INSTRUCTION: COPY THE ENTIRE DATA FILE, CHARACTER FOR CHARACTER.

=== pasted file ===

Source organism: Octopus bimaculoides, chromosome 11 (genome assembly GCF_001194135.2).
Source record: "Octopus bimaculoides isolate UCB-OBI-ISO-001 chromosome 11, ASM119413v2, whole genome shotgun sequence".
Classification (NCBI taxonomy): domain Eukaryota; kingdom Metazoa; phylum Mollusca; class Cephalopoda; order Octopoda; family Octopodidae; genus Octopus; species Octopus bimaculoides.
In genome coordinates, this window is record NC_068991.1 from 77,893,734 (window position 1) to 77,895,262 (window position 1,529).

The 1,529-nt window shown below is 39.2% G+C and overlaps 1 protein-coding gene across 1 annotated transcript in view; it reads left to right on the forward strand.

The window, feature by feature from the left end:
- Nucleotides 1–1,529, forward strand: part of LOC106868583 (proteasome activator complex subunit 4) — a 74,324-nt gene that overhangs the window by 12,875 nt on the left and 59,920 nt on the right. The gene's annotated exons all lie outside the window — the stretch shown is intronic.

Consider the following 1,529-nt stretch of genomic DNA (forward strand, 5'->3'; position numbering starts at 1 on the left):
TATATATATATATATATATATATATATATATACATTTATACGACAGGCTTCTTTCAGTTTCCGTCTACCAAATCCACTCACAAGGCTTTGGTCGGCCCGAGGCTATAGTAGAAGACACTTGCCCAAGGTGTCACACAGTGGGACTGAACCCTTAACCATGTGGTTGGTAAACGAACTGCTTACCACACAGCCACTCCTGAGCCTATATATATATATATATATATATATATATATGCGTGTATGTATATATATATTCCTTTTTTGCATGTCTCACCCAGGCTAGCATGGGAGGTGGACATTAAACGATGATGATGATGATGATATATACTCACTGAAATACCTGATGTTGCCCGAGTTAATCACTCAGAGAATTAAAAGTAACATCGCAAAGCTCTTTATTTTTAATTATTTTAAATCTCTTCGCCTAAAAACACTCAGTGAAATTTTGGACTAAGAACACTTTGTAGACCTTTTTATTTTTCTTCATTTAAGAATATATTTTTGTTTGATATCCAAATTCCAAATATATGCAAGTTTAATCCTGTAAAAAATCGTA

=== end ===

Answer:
Source organism: Octopus bimaculoides, chromosome 11 (genome assembly GCF_001194135.2).
Source record: "Octopus bimaculoides isolate UCB-OBI-ISO-001 chromosome 11, ASM119413v2, whole genome shotgun sequence".
Classification (NCBI taxonomy): domain Eukaryota; kingdom Metazoa; phylum Mollusca; class Cephalopoda; order Octopoda; family Octopodidae; genus Octopus; species Octopus bimaculoides.
In genome coordinates, this window is record NC_068991.1 from 77,893,734 (window position 1) to 77,895,262 (window position 1,529).

The 1,529-nt window shown below is 39.2% G+C and overlaps 1 protein-coding gene across 1 annotated transcript in view; it reads left to right on the forward strand.

The window, feature by feature from the left end:
- Nucleotides 1–1,529, forward strand: part of LOC106868583 (proteasome activator complex subunit 4) — a 74,324-nt gene that overhangs the window by 12,875 nt on the left and 59,920 nt on the right. The gene's annotated exons all lie outside the window — the stretch shown is intronic.

Consider the following 1,529-nt stretch of genomic DNA (forward strand, 5'->3'; position numbering starts at 1 on the left):
TATATATATATATATATATATATATATATATACATTTATACGACAGGCTTCTTTCAGTTTCCGTCTACCAAATCCACTCACAAGGCTTTGGTCGGCCCGAGGCTATAGTAGAAGACACTTGCCCAAGGTGTCACACAGTGGGACTGAACCCTTAACCATGTGGTTGGTAAACGAACTGCTTACCACACAGCCACTCCTGAGCCTATATATATATATATATATATATATATATATGCGTGTATGTATATATATATTCCTTTTTTGCATGTCTCACCCAGGCTAGCATGGGAGGTGGACATTAAACGATGATGATGATGATGATATATACTCACTGAAATACCTGATGTTGCCCGAGTTAATCACTCAGAGAATTAAAAGTAACATCGCAAAGCTCTTTATTTTTAATTATTTTAAATCTCTTCGCCTAAAAACACTCAGTGAAATTTTGGACTAAGAACACTTTGTAGACCTTTTTATTTTTCTTCATTTAAGAATATATTTTTGTTTGATATCCAAATTCCAAATATATGCAAGTTTAATCCTGTAAAAAATCGTA